Will the use of smartphones one-day help save the lives of people in California? A warning was sent to hundreds of people living in the San Francisco Bay Area on Tuesday, October 25, at 11:42 a.m., only 42 seconds before the ground collapsed beneath their feet. It took exactly between 2 and 18 seconds, depending on how close they were to the epicenter of the earthquake which was located east of San José.
This earthquake, which was the strongest to hit the region since 2014, did not claim any lives or create any significant damage. However, she “tested” the alarm system that had been developed through a collaboration between the University of California at Berkeley and the tech giant Google two years prior.
The academic team led by Richard Allen and Qinkay Kong was already working toward achieving the Holy Grail in the field of earthquakes, which is the detection of precursor signals and the immediate conversion of those signals into an alert message. When asked about it two years ago, the first respondent indicated that the issue was that there was insufficient data. Those few seismographs out of the thousands that were set up in this area, which lives in constant fear of the Big One, were not able to be analyzed soon enough.
In order to detect motions and promptly transform them into notifications that are transmitted to phones via the My shake app, researchers came up with the notion of leveraging the accelerometers of cell phones (those that are connected but not moving). They explain that the basic hypothesis is that “the electrical signal travels faster than the seismic wave,” much in the same way that lightning moves more quickly than thunder. The pause during which one should take cover.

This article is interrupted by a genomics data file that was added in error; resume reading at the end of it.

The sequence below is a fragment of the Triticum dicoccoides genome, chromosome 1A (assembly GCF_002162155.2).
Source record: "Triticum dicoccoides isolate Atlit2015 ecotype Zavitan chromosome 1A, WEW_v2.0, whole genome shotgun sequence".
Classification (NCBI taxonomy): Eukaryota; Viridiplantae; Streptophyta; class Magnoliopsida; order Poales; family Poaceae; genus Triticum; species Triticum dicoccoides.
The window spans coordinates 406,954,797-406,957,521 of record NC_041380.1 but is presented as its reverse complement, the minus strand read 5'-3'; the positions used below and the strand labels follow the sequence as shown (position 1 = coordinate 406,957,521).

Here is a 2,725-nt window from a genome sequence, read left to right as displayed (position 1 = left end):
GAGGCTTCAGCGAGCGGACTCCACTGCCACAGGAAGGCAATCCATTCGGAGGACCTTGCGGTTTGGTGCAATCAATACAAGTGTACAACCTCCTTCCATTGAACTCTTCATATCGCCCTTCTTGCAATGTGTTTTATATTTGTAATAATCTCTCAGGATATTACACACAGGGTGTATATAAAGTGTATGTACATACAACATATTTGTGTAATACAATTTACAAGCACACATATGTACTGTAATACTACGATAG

Since then, Google has directly included the technology into Android, which is the most widely used smartphone operating system in the world. This allows it to reach an even bigger audience and warn users even more quickly. Because of this, the company is able to notify even those individuals who have not requested anything.
The measurements from ShakeAlert, which is a system that is operated by the US Geological Survey and OES to evaluate the seismic activity and predict which areas could be affected, are the basis for the alerts that have been issued. When an earthquake of magnitude or more is predicted by the system’s algorithm, which is the point at which, according to Ferguson, earthquakes begin to become dangerous, the OES will send out the notifications, ideally giving people sufficient time to make preparations for the event.
According to statements made by Governor Gavin Newsom in a press release, “seconds can save lives when it comes to earthquakes.” Newsom revealed the state’s cooperation with Google to transmit its notifications directly to Android phones after announcing the construction of an earthquake early warning system in 2019. In 2019, the system is expected to go into operation.
The MyShake app has been downloaded by around a million people in the state, and the OES system only warns users who are in locations that might be affected by the current earthquake in the instance of Tuesday’s earthquake, which amounted to slightly under the user population. The app also provides feedback to the statewide monitoring system by informing when a phone feels the earthquake impact. This adds more data that can be used to further enhance its predictive algorithms, which in turn increases its capacity to warn Californians of an impending quake.